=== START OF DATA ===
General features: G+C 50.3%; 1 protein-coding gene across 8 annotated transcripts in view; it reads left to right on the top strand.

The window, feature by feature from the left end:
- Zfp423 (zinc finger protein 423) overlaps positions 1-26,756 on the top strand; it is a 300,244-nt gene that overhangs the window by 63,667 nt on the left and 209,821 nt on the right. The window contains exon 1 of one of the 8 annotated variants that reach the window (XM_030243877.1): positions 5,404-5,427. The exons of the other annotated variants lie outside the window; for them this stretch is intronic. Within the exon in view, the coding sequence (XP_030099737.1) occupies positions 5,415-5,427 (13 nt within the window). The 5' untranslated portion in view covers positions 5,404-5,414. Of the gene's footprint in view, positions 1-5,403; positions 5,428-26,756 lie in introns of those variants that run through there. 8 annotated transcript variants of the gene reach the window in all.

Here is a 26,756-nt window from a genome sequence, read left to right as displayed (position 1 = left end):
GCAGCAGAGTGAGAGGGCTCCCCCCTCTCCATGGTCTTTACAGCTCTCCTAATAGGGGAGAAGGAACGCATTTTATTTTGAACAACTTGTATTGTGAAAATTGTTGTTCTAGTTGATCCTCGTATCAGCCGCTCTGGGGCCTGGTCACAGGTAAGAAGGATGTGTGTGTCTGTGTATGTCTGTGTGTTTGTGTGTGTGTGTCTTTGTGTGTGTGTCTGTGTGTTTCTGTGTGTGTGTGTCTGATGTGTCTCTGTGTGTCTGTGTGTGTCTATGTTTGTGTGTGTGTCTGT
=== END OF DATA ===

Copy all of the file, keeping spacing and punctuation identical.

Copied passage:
General features: G+C 50.3%; 1 protein-coding gene across 8 annotated transcripts in view; it reads left to right on the top strand.

The window, feature by feature from the left end:
- Zfp423 (zinc finger protein 423) overlaps positions 1-26,756 on the top strand; it is a 300,244-nt gene that overhangs the window by 63,667 nt on the left and 209,821 nt on the right. The window contains exon 1 of one of the 8 annotated variants that reach the window (XM_030243877.1): positions 5,404-5,427. The exons of the other annotated variants lie outside the window; for them this stretch is intronic. Within the exon in view, the coding sequence (XP_030099737.1) occupies positions 5,415-5,427 (13 nt within the window). The 5' untranslated portion in view covers positions 5,404-5,414. Of the gene's footprint in view, positions 1-5,403; positions 5,428-26,756 lie in introns of those variants that run through there. 8 annotated transcript variants of the gene reach the window in all.

Here is a 26,756-nt window from a genome sequence, read left to right as displayed (position 1 = left end):
GCAGCAGAGTGAGAGGGCTCCCCCCTCTCCATGGTCTTTACAGCTCTCCTAATAGGGGAGAAGGAACGCATTTTATTTTGAACAACTTGTATTGTGAAAATTGTTGTTCTAGTTGATCCTCGTATCAGCCGCTCTGGGGCCTGGTCACAGGTAAGAAGGATGTGTGTGTCTGTGTATGTCTGTGTGTTTGTGTGTGTGTGTCTTTGTGTGTGTGTCTGTGTGTTTCTGTGTGTGTGTGTCTGATGTGTCTCTGTGTGTCTGTGTGTGTCTATGTTTGTGTGTGTGTCTGT